This Message Has Been Brought To You By

As Carnival season nears I can tell you right now that understanding the concept of pace will become increasingly important.

Right now many of you have been sharing The Carnival Doctor's Tips on facebook and emailing them to your friends and some of you have even taken the right step and purchased the Ultimate Road Ready Guide from Amazon.  And for that I want to say thank you, BUT what I will be more happy about than anything is if you have the experience of your life in Trinidad in 2015 and every carnival that you attend from here on out.

And that is only possible if you pay attention, pace yourself and ready yourself properly.

Today's tip is in harmony with pacing yourself. To date, I HOPE, that you all have followed instructions and stayed on pace in terms of creating your fete line up (schedule) and getting your fete tickets.  I provided you some advice before this on making sure that you listen to a carnival veteran or find yourself in a crew because I  already know a few people who have NOT purchased a ticket for a certain fete because they are "waiting to see what meh friends dem wan do." Well.... while yuh waiting allyuh goh stick and be outside de fete wit de long face because you fall off pace!! 

Doh Stick!!  Maintain yuh pace!

How To Travel Back Home
With Your Head Piece

Today, I want to talk about something that is specific to the women and that is... making sure that you have a way to return with your headpiece that you have paid for. 

First, I want to say this -- you may take this post for granted if you are a virgin but trust me, you are going to want to bring your headpiece home. The headpiece is part of the experience of playing mas.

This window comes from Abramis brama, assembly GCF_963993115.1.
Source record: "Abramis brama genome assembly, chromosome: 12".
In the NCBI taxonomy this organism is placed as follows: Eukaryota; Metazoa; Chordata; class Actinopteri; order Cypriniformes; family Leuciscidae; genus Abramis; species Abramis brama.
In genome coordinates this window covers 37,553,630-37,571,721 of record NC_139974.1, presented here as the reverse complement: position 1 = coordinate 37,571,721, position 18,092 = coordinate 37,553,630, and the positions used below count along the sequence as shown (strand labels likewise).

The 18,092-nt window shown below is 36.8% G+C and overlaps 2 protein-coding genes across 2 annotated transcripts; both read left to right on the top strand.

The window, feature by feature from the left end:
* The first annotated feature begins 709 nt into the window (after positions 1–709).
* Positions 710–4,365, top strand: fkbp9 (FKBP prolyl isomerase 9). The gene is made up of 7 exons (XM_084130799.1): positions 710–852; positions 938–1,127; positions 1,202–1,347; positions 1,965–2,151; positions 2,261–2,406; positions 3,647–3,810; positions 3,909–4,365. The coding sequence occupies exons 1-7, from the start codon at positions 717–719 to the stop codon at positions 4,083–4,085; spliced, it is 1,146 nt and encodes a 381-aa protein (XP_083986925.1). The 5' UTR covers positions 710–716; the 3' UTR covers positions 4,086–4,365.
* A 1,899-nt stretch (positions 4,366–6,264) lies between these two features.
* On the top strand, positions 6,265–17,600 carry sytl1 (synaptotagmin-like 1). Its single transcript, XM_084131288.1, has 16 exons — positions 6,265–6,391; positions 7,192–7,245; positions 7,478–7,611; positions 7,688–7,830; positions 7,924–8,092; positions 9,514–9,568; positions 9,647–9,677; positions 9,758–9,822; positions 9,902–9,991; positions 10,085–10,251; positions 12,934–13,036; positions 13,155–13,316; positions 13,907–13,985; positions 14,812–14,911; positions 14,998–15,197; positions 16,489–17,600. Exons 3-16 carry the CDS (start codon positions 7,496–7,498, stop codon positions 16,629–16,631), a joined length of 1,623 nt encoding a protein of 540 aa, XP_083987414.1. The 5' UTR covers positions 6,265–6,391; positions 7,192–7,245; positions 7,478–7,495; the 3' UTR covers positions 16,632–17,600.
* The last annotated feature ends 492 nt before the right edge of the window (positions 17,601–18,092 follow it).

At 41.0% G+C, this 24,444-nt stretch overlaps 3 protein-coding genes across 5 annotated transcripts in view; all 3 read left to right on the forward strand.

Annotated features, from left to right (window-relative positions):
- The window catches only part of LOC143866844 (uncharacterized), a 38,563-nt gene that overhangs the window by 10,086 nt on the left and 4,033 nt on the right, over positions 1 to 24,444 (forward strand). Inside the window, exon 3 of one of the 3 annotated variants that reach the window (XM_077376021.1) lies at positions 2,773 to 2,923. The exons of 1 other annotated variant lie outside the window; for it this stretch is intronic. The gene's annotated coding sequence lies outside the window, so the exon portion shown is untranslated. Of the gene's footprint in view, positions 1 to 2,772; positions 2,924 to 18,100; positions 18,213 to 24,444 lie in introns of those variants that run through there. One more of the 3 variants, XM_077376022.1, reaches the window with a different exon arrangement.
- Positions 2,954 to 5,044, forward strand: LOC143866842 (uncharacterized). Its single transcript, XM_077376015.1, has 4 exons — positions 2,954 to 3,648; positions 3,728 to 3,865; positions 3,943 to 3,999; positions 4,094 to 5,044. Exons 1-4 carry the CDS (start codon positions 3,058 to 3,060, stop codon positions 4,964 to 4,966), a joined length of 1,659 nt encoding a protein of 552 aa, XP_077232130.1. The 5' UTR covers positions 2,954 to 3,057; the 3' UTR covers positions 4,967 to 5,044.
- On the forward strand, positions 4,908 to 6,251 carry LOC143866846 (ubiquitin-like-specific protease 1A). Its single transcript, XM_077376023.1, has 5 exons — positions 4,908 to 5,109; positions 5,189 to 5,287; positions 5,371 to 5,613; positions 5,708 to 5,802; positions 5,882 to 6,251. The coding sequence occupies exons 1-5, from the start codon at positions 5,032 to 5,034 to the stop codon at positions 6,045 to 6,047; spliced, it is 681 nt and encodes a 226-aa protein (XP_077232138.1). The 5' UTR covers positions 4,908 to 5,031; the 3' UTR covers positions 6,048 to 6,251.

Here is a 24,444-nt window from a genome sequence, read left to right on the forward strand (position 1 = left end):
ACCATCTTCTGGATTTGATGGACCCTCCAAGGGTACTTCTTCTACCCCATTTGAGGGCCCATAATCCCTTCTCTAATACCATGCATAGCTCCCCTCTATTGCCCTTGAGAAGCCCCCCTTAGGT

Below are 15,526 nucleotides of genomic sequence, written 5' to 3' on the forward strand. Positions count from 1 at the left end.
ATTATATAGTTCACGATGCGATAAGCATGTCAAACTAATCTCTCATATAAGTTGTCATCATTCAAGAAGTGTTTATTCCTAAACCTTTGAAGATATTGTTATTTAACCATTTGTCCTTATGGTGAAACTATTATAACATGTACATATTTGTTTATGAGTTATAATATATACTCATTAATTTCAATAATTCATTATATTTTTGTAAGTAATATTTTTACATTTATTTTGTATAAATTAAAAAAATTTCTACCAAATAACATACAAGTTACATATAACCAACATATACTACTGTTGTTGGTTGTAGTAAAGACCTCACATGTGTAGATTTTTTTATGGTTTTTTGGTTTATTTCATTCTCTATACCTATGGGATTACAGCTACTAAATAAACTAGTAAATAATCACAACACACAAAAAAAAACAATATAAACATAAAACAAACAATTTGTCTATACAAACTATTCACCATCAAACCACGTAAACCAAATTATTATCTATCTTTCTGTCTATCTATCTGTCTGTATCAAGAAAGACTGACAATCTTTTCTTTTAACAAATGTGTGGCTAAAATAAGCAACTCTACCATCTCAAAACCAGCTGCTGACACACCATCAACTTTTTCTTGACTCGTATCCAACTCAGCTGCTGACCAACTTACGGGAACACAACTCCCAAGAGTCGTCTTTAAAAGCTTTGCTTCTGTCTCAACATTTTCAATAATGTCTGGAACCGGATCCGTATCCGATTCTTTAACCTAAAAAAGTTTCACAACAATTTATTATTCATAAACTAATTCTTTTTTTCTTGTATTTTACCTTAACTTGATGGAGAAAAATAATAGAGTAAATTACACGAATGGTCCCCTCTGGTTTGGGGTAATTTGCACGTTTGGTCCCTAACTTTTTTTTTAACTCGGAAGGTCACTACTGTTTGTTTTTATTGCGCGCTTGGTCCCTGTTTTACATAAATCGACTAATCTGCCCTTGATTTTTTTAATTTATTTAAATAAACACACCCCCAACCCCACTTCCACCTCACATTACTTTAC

Most of the women who return from Trinidad after playing mas, return on the their flight with their head pieces from Tuesday.  The issue with this is that.... EVERY woman in the airport is carrying a head piece.  There's not enough space on the flight for all of the head pieces. So the airlines capitalize on this. The airline will try to charge you to fly back with the headpiece. Therefore, here's an option that you can utilize.

Bring an extra bag with you when you travel just for the headpiece (like a big shoulder bag) so you won't have any problems. This goes for those of you who have registered to play mas and have selected a costume with wings as well and want to bring your wings back home.

So, when you fly to Trinidad, you should have 1 carry-on suitcase and a BIG empty bag that has only a few things in it. There should be nuff space left so you can fit a HUGE headpiece and your wing in it (if need be) when you fly back home. I've heard of some masqueraders being charged $50 by their airline and some that have not been charged at all. But, when you pay anywhere from $600.00 to $1800.00 on a costume, the last thing that you are trying to do is add an extra cost to it.

For the first time international traveler, you may want to look and see what the baggage limitations are rules are per your airline.

Trust me when I tell you that it's the "little things" that make a big difference.

And most importantly, make sure that you listen to the wise counsel of the many Carnival Veterans and Carnival Experts out there. They can most certainly help you.

Blessings From Here To There,

Rhadi Ferguson, PhD
"The Carnival Doctor"

P.S. For the best information in the world concerning carnivals please visit www.TriniJungleJuice.com  For the most comprehensive site available for fete tickets and masquerader costumes, please visit www.MyCarnivalBands.com

P.P.S. For more information on how to properly prepare for carnival like a true veteran, please visit www.CarnivalPrep.com